Whiter, Brighter, Fresher – Which Toothpaste, Doc?
Synopsis: Buy a name brand containing fluoride. It should be ADA (American Dental Association approved) Get the plain vanilla version. If you try a new toothpaste and your mouth starts feeling irritated, for heaven’s sake, stop using it!
Secret #1 – the FDA classifies toothpastes as cosmetics unless a medical claim is made (ie. reduces cavities). Whiter, brighter and fresher are adjectives passed down from the soap industry. Is it any coincidence that the two big names in American toothpastes are Colgate-Palmolive and Procter and Gamble?
Secret #2 – The secret is not the toothpaste. It’s the mechanical massage and cleaning that keeps your gums and teeth healthy. Your body is what fights the germs.
Secret #3 – Toothpastes for the most part are detergents with abrasive, lubricant, fluoride and flavoring agent. Variants contain antibacterials (triclosan is one); Desensitizing agents (Potassium Nitrate); Anti-tartar ingredients (pyrophosphates). Every company will show you how much better clinically their paste is than their competitor’s. Your mileage may vary.
So why buy a large name brand? Because a large corporation can’t afford a scandal – it could ruin their product line. They are going to market a fairly benign product that does no harm. This is exactly what you want. Your mouth is a very sensitive place and you can damage it with harsh chemicals! Also, a brand name toothpaste will sell out more rapidly from the store shelf ensuring that the product is fresher.
What about additives?
- Sensitive Teeth (potassium nitrate) – The desensitizing additives really work. Use the desensitizing toothpaste as your only brand for at least a tube or two. Personally, I use Sensodyne Pro-enamel. Most all desensitizing toothpastes contain the same active ingredient – potassium nitrate.
- Anti-tartar (pyrophosphates) – I have not been impressed with this ingredient. Soon after it was introduced to the market, there were sensitivity issues associated with it. In turn, the concentration was decreased by the manufacturers. Any effect is minimal.
- Anti-bacterial (triclosan) – killing bacteria is a tricky thing. Not all bacteria are bad. Personally, I don’t want the extra chemical in my toothpaste on a regular basis.Occasionally, when I want to decrease the bacterial count in my mount (like when I have a sore throat), I will use a prescription mouthwash with chlorhexidine.
- Anti-stain – Peroxide does remove stain but it loses ts oomph very easily. Peroxide based toothpastes have to be fresh and used regularly as directed to have any significant effect. Another way to remove stain is with abrasives (grit).This is a two-edged sword. In the short-term you remove stain, but with regular use you will remove tooth! I saw one toothpaste at a natural foods store that used kaolin (clay) as an abrasive – YIKES! Sure – it was all natural and hazardous to your teeth.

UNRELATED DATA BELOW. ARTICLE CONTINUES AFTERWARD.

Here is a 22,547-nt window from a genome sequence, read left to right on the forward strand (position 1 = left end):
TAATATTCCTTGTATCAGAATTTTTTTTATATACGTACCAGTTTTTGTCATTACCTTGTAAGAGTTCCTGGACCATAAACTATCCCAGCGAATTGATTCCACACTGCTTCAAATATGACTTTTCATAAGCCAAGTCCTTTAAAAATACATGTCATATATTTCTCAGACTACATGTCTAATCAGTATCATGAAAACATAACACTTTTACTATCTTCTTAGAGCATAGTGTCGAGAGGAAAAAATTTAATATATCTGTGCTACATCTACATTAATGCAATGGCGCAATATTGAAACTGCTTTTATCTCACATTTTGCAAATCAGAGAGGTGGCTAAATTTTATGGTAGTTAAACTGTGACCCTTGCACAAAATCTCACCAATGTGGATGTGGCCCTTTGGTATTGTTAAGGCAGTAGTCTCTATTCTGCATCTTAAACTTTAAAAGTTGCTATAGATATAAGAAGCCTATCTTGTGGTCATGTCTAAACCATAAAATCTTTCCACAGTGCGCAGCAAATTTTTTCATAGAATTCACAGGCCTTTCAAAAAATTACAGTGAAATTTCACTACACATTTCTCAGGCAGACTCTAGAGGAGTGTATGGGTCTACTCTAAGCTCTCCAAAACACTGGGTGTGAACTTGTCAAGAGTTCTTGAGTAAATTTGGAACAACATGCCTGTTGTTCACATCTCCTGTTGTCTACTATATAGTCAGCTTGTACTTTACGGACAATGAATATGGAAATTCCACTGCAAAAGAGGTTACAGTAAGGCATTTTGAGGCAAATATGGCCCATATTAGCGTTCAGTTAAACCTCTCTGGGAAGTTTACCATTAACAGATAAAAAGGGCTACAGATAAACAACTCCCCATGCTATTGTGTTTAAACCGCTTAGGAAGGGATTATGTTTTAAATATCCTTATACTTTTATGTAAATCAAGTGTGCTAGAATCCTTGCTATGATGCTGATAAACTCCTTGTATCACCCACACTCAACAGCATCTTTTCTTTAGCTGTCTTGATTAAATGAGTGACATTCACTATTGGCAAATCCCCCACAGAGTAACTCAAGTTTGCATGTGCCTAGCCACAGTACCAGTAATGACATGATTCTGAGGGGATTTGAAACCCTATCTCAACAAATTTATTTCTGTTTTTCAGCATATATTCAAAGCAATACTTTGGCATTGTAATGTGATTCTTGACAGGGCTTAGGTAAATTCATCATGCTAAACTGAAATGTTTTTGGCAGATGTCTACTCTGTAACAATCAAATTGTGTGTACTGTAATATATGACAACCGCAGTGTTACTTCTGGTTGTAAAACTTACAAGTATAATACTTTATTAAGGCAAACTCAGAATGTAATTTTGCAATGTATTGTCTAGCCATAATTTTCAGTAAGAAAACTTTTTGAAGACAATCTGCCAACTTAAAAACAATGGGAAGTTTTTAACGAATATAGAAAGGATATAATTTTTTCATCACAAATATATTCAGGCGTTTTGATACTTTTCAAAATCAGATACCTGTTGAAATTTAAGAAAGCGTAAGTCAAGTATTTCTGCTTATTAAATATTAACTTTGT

- SLS – (Detergent) – Sodium Lauryl Sulfate (SLS) is a detergent also used in shampoo. It removes stuff (my scientific name for organic matter) from your teeth and gums and gives you that very clean feeling. It also removes the protective salivary layer. If you have a dry mouth or canker sores, look for SLS free toothpaste (Pro-enamel and Rembrandt are SLS free)
- High Fluoride toothpastes like Prevident. I prescribe a high fluoride toothpaste (Prevident 5000) for my patients who have exhibited a high decay rate or are at risk for a high decay rate. This has 5 times the amount of fluoride in your regular toothpaste. They work well if you follow the directions. Let me repeat that! Follow the directions!
- Baking Soda – Won’t hurt you. It breaks down very quickly when brushing. Note #1: if you are salt sensitive, you should understand that baking soda is an additional source of sodium in the diet. Note #2: Avoid mixing table salt with baking soda! Salt is very abrasive and will damage your teeth.
- Glitter! is often made from mica. Hey it’s cute and probably not harmful – but does it belong in my mouth? Similarly, toothpastes have lots of coloring agents – F,D & C dyes and titanium dioxide (white). I sincerely doubt that any of this could kill you. You should be more worried about driving on the highway!
- Cinammon – can cause alteration of the lining of the mouth that is fortunately reversible. IMHO, It should not be in your toothpaste.
- Hydrogen Peroxide (and other peroxides) are very fragile compounds. If it is in your toothpaste, it has probably lost the majority of its efficacy. Peroxide is fairly benign. It will bleach the teeth to some extent and kill some germs.
As you can guess, this is not the exhaustive list of additives. Again, they are for the most part benign. You spit the majority of the toothpaste out and at most are exposed to these ingredients for about two minutes a day. And even in those two minutes, these ingredients are buffered and diluted by saliva. Should you develop issues when using a new toothpaste, just stop using it!
Dr. Rick Liftig
Disclaimer: The information contained on Dr. Liftig’s website is meant to provide general information about dentistry. The information contained within this website is not intended to provide medical or dental advice, and should not be used as a substitute for medical and dental advice. Consult your dentist or physician for your specific condition. Dr. Liftig accepts no liability for the information provided pertaining to treatment.